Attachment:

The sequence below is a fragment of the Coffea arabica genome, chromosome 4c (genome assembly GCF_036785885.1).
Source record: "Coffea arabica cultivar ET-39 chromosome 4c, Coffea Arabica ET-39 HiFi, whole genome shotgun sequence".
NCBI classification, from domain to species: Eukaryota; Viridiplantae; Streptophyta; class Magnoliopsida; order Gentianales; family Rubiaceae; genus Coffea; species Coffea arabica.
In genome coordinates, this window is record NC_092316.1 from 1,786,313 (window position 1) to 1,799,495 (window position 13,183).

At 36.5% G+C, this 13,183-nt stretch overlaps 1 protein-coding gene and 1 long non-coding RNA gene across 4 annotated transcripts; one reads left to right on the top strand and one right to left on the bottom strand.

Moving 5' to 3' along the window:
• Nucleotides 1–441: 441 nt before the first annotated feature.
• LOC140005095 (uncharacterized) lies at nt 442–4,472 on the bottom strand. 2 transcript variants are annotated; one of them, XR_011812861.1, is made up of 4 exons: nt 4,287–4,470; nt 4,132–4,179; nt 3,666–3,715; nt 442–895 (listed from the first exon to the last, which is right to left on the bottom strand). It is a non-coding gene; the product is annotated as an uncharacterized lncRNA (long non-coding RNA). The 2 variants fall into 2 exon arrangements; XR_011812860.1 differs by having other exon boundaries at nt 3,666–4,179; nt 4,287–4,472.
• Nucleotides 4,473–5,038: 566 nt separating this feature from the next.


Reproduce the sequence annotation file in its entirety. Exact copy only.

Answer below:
The sequence below is a fragment of the Coffea arabica genome, chromosome 4c (genome assembly GCF_036785885.1).
Source record: "Coffea arabica cultivar ET-39 chromosome 4c, Coffea Arabica ET-39 HiFi, whole genome shotgun sequence".
NCBI classification, from domain to species: Eukaryota; Viridiplantae; Streptophyta; class Magnoliopsida; order Gentianales; family Rubiaceae; genus Coffea; species Coffea arabica.
In genome coordinates, this window is record NC_092316.1 from 1,786,313 (window position 1) to 1,799,495 (window position 13,183).

At 36.5% G+C, this 13,183-nt stretch overlaps 1 protein-coding gene and 1 long non-coding RNA gene across 4 annotated transcripts; one reads left to right on the top strand and one right to left on the bottom strand.

Moving 5' to 3' along the window:
• Nucleotides 1–441: 441 nt before the first annotated feature.
• LOC140005095 (uncharacterized) lies at nt 442–4,472 on the bottom strand. 2 transcript variants are annotated; one of them, XR_011812861.1, is made up of 4 exons: nt 4,287–4,470; nt 4,132–4,179; nt 3,666–3,715; nt 442–895 (listed from the first exon to the last, which is right to left on the bottom strand). It is a non-coding gene; the product is annotated as an uncharacterized lncRNA (long non-coding RNA). The 2 variants fall into 2 exon arrangements; XR_011812860.1 differs by having other exon boundaries at nt 3,666–4,179; nt 4,287–4,472.
• Nucleotides 4,473–5,038: 566 nt separating this feature from the next.